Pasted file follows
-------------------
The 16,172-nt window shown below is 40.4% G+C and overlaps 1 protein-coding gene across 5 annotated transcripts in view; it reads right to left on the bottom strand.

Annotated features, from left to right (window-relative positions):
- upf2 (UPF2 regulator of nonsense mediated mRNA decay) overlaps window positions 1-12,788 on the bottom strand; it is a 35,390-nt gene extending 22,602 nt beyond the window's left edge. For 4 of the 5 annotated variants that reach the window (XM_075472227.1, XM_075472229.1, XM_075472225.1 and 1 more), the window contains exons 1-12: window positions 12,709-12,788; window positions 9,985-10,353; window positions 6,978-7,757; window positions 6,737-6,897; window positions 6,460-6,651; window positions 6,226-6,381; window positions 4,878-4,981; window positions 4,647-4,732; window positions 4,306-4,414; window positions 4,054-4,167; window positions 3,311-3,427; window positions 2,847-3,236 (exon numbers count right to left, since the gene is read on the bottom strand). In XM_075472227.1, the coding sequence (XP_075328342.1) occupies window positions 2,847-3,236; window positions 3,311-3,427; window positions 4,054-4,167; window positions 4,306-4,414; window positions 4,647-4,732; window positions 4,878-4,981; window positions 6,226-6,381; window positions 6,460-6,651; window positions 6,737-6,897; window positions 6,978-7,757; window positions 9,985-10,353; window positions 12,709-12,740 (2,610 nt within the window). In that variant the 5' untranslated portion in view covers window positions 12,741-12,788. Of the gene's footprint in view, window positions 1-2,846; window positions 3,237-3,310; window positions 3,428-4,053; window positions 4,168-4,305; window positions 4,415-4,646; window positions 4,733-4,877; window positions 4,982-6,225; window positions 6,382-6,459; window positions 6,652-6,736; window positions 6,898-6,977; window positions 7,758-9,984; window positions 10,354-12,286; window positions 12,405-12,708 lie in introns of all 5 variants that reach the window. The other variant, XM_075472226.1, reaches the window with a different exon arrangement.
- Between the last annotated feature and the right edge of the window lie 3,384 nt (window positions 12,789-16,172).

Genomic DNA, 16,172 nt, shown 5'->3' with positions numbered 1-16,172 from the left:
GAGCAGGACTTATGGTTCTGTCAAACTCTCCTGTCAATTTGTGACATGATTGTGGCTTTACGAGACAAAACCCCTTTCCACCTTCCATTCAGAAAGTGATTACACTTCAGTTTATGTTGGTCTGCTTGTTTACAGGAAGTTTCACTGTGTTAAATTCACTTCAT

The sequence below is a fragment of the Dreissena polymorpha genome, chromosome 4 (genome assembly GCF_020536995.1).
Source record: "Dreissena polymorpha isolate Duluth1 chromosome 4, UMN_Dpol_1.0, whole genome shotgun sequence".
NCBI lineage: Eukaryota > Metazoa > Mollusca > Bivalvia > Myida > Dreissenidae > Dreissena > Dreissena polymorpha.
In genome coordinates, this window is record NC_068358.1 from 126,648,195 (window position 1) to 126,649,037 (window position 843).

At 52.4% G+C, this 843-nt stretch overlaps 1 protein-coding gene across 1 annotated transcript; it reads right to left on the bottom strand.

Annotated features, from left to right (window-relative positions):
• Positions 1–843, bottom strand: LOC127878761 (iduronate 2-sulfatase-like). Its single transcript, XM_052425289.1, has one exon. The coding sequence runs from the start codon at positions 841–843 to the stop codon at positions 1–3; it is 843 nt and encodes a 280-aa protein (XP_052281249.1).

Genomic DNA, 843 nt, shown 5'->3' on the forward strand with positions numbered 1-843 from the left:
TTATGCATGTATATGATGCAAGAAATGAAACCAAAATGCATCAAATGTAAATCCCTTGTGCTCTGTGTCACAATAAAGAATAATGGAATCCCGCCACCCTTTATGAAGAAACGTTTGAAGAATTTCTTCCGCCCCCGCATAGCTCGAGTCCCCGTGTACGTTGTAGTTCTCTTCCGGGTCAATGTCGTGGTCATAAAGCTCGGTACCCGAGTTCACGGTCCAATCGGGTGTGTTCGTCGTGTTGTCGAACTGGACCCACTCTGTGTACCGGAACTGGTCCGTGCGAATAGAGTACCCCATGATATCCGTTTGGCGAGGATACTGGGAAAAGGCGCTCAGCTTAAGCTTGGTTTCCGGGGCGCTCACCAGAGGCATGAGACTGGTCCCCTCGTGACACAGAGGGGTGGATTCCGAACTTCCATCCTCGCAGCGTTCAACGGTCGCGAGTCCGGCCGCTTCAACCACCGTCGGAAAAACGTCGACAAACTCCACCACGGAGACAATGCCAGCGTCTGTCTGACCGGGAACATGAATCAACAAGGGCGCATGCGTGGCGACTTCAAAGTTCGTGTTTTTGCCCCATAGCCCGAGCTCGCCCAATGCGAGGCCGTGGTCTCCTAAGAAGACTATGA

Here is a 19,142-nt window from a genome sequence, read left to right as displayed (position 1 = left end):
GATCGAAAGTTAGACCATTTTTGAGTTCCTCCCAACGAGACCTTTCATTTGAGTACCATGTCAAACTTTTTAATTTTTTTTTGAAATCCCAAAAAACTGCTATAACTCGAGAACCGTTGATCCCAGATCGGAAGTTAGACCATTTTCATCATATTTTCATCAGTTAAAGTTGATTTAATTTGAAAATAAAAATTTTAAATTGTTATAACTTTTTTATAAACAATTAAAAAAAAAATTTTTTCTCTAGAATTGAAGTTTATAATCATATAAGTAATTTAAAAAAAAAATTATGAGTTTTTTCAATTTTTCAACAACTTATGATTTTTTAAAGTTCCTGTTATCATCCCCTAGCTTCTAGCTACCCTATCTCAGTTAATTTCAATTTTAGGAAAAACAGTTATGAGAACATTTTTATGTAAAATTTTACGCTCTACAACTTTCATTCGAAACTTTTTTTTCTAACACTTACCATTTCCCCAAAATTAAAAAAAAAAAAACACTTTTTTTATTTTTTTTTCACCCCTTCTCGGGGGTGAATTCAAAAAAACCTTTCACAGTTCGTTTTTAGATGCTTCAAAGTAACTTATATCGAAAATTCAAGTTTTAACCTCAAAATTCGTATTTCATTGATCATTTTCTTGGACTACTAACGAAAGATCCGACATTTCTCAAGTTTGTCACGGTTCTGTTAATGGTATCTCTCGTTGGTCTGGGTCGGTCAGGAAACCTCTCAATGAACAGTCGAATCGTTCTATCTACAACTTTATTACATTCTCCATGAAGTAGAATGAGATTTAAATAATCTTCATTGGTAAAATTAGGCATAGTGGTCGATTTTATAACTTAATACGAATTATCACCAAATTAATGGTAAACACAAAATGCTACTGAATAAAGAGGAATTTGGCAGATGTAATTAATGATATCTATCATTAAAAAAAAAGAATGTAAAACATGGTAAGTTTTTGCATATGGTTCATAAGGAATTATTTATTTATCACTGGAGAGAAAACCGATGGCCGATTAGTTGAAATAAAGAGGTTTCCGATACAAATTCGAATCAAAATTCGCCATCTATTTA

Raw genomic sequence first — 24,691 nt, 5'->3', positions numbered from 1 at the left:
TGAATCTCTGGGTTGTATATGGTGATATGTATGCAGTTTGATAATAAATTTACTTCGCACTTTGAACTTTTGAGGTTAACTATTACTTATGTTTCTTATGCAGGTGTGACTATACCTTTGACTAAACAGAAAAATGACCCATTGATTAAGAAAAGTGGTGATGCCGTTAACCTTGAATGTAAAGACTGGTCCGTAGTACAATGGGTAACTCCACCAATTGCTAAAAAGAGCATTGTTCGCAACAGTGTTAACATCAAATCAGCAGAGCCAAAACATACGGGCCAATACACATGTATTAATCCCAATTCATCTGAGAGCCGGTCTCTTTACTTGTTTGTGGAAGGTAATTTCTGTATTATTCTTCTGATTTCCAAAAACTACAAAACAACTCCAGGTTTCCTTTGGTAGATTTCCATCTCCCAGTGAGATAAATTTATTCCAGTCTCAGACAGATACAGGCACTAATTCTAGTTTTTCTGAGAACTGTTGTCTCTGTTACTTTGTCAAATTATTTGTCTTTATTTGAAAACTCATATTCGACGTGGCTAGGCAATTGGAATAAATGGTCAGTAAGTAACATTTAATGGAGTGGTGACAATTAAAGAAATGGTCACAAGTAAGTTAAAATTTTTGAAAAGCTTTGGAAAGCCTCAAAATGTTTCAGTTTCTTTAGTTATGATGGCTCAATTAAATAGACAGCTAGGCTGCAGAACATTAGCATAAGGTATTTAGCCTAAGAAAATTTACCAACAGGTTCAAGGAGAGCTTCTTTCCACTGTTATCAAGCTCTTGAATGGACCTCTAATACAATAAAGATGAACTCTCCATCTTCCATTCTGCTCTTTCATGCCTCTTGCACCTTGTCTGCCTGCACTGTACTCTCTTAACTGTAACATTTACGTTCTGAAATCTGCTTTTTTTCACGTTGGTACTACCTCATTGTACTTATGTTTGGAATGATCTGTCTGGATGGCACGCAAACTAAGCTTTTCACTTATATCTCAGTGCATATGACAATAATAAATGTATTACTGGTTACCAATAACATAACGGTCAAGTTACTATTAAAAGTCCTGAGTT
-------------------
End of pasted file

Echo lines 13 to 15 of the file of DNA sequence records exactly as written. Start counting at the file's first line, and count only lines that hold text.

• Positions 1–843, bottom strand: LOC127878761 (iduronate 2-sulfatase-like). Its single transcript, XM_052425289.1, has one exon. The coding sequence runs from the start codon at positions 841–843 to the stop codon at positions 1–3; it is 843 nt and encodes a 280-aa protein (XP_052281249.1).

Genomic DNA, 843 nt, shown 5'->3' on the forward strand with positions numbered 1-843 from the left:
TTATGCATGTATATGATGCAAGAAATGAAACCAAAATGCATCAAATGTAAATCCCTTGTGCTCTGTGTCACAATAAAGAATAATGGAATCCCGCCACCCTTTATGAAGAAACGTTTGAAGAATTTCTTCCGCCCCCGCATAGCTCGAGTCCCCGTGTACGTTGTAGTTCTCTTCCGGGTCAATGTCGTGGTCATAAAGCTCGGTACCCGAGTTCACGGTCCAATCGGGTGTGTTCGTCGTGTTGTCGAACTGGACCCACTCTGTGTACCGGAACTGGTCCGTGCGAATAGAGTACCCCATGATATCCGTTTGGCGAGGATACTGGGAAAAGGCGCTCAGCTTAAGCTTGGTTTCCGGGGCGCTCACCAGAGGCATGAGACTGGTCCCCTCGTGACACAGAGGGGTGGATTCCGAACTTCCATCCTCGCAGCGTTCAACGGTCGCGAGTCCGGCCGCTTCAACCACCGTCGGAAAAACGTCGACAAACTCCACCACGGAGACAATGCCAGCGTCTGTCTGACCGGGAACATGAATCAACAAGGGCGCATGCGTGGCGACTTCAAAGTTCGTGTTTTTGCCCCATAGCCCGAGCTCGCCCAATGCGAGGCCGTGGTCTCCTAAGAAGACTATGA